Action Man works in Corporate Australia. You know, the type of company in the Top 10 market capitalisation in the ASX200. The type of company whose main ethos is "make a lot of money, and then some". The type of company that likes to position itself about how cutting edge it is when it comes to dealing with its employees (because they are so valuable). The type of company that introduces "family friendly workplace" policies to this end and trumpets them in annual reports.
Action Man's company has a policy in place where you can apply for 8 weeks' leave a year, 4 unpaid. Sounds great, doesn't it? If you can manage on 4 weeks' less pay a year, but get extra time with the kids, the aged parents etc, who wouldn't go for it? What they neglect to say, though, is that this policy is window dressing only. It is merely there to give the illusion that they care about their employees, their families and their communities. Because if you have the temerity to actually apply for such, be prepared for disappointment.
This is what Action Man found when he mentioned to his boss that he planned to apply for the "8 weeks' leave a year" under the scheme. The reply? Don't even bother, you won't get it. Further, the mere fact of applying would count as a "black mark" in the inevitable yearly performance reckoning.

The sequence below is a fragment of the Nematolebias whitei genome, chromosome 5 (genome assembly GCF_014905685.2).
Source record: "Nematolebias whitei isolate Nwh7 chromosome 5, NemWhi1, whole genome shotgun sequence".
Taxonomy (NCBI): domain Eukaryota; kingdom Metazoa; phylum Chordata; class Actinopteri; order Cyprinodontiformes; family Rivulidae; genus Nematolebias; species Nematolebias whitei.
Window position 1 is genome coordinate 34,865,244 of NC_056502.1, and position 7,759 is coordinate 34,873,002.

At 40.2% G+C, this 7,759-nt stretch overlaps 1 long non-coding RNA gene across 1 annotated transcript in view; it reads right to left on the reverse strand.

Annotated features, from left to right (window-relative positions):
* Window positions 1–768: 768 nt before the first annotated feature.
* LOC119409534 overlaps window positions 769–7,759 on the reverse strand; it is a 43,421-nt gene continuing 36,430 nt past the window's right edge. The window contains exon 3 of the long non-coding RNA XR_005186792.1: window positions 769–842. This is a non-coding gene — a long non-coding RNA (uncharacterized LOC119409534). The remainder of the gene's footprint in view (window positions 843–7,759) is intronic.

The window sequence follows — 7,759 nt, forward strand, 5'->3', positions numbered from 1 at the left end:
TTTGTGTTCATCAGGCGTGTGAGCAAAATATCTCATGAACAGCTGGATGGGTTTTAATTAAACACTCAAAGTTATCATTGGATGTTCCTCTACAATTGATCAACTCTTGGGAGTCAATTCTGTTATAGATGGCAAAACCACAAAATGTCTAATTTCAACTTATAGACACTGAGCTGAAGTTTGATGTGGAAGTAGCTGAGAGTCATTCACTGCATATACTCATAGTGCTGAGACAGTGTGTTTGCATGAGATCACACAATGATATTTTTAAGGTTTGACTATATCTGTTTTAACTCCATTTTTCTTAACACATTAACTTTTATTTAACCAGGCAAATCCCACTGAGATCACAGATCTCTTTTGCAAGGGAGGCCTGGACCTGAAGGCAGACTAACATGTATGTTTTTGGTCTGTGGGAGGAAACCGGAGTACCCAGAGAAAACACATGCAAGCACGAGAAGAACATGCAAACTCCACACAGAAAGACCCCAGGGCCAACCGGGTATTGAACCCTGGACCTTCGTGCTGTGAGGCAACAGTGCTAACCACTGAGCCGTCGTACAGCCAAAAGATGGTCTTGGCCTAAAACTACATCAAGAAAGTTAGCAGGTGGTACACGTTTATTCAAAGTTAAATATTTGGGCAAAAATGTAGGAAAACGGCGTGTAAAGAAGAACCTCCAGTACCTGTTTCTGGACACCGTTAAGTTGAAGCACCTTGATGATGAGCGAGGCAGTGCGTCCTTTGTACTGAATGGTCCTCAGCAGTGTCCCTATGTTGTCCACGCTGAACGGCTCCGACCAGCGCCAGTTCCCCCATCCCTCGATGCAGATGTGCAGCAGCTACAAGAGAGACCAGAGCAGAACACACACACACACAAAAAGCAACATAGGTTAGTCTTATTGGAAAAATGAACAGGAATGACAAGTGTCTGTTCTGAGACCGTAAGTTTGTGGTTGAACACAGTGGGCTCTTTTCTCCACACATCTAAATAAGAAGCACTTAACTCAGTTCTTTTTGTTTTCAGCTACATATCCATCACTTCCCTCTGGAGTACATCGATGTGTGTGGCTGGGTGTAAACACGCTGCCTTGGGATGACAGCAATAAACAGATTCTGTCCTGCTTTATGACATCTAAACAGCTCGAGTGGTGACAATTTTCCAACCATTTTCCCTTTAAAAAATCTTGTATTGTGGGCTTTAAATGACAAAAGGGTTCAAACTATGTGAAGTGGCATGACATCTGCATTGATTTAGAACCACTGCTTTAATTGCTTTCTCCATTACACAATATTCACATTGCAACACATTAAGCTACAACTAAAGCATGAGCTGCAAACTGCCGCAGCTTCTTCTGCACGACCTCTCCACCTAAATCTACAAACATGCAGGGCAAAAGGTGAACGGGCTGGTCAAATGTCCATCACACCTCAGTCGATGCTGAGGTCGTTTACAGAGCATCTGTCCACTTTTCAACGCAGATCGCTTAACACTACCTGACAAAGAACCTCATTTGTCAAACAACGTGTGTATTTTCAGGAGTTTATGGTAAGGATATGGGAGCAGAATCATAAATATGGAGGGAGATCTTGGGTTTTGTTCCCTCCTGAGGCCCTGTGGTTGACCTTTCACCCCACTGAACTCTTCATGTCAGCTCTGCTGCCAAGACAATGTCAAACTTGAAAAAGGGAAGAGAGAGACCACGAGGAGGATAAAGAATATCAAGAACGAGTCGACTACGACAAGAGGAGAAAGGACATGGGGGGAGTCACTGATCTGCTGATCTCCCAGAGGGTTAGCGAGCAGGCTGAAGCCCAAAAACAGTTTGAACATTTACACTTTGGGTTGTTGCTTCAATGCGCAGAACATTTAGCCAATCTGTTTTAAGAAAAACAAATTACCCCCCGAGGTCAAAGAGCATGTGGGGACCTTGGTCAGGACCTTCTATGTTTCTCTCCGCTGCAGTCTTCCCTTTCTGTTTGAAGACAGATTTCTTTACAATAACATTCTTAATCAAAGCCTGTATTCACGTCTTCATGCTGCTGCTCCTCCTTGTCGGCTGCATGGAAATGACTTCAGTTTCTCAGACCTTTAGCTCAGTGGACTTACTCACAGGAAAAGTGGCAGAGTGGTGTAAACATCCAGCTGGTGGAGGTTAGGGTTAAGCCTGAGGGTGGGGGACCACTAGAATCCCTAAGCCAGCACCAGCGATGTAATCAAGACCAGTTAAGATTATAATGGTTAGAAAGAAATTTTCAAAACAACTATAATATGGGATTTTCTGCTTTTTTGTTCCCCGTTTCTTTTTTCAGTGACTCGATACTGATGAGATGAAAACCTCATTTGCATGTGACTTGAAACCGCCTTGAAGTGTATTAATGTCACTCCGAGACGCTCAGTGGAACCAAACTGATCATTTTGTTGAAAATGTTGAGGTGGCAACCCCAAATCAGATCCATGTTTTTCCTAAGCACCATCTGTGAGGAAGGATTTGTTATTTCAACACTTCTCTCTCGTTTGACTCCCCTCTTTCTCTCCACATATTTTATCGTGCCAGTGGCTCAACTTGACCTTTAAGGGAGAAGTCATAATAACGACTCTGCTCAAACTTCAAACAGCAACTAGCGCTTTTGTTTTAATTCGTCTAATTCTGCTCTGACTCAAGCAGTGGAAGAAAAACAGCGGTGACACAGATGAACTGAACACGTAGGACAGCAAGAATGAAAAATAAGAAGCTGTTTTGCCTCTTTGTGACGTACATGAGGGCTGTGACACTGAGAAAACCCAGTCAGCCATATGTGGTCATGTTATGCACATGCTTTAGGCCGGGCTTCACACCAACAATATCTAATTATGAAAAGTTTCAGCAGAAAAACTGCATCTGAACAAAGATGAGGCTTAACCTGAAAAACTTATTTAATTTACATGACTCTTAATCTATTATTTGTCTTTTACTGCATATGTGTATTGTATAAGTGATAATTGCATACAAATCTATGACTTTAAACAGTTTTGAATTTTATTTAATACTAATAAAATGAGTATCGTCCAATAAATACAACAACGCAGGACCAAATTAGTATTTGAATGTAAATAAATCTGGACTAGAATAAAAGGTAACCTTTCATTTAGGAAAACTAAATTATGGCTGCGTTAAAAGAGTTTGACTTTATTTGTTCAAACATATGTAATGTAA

Meanwhile AM's colleague works full-time and is the mother of a chronically sick child who is on a constant schedule of medical appointments. The scheme sounds perfect for her, right? A no-brainer, surely, on compassionate grounds if nothing else. Wrong. She was accepted into the scheme, but only after fierce lobbying on her part, the sort of lobbying that doesn't win you friends and allies.
If someone like her has to fight so hard to take advantage of a scheme that is ostensibly available to anyone for the asking, and if someone is advised not to apply for the scheme if they don't want their performance rating to be negatively affected, who the heck is it for?
The promise of family friendly workplaces has been around for yonks - since the early 1990s at least in the days when I worked in Personnel. And yet, while major companies seem to have made leaps in writing policies that gain them kudos from the Office for the Status of Women and others, family friendly workplaces seem to remain straw men, especially in the biggest companies.
The attitude of those who run these companies seems to be that employees are there to work all the hours that are available - there's always another billion to be made after all. As for all that touchy-feely family stuff, that's only so they can run smiley pictures of employees in the annual report with a straight face. (As for their own families, well, I guess they make enough to palm everything onto the nanny).
I'd like to be wrong on this. Am I too cynical? I'd like to find out that AM finds himself in a dimly lit corner of corporate world, and that in fact family friendly workplaces exist.
Anyone out there know of a company that is truly family friendly? That has policies and has been known to have employees take advantage of them without having to go to war for the right? I'd love to hear from you!